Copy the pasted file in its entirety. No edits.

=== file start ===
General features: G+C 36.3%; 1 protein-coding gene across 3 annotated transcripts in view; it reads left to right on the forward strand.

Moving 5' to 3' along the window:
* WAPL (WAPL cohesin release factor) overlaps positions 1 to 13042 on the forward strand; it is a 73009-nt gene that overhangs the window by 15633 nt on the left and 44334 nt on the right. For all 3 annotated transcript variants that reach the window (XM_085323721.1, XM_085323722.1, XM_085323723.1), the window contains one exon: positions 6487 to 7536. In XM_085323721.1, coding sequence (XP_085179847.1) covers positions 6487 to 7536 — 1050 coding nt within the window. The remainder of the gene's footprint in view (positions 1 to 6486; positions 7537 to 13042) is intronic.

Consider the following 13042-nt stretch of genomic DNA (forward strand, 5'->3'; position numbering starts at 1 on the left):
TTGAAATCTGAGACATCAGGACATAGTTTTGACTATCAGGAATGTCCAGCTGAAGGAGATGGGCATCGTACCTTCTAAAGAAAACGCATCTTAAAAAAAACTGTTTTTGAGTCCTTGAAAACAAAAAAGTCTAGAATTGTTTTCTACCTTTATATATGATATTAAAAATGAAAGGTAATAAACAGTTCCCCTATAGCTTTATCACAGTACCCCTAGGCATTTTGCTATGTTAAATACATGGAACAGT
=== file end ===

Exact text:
General features: G+C 36.3%; 1 protein-coding gene across 3 annotated transcripts in view; it reads left to right on the forward strand.

Moving 5' to 3' along the window:
* WAPL (WAPL cohesin release factor) overlaps positions 1 to 13042 on the forward strand; it is a 73009-nt gene that overhangs the window by 15633 nt on the left and 44334 nt on the right. For all 3 annotated transcript variants that reach the window (XM_085323721.1, XM_085323722.1, XM_085323723.1), the window contains one exon: positions 6487 to 7536. In XM_085323721.1, coding sequence (XP_085179847.1) covers positions 6487 to 7536 — 1050 coding nt within the window. The remainder of the gene's footprint in view (positions 1 to 6486; positions 7537 to 13042) is intronic.

Consider the following 13042-nt stretch of genomic DNA (forward strand, 5'->3'; position numbering starts at 1 on the left):
TTGAAATCTGAGACATCAGGACATAGTTTTGACTATCAGGAATGTCCAGCTGAAGGAGATGGGCATCGTACCTTCTAAAGAAAACGCATCTTAAAAAAAACTGTTTTTGAGTCCTTGAAAACAAAAAAGTCTAGAATTGTTTTCTACCTTTATATATGATATTAAAAATGAAAGGTAATAAACAGTTCCCCTATAGCTTTATCACAGTACCCCTAGGCATTTTGCTATGTTAAATACATGGAACAGT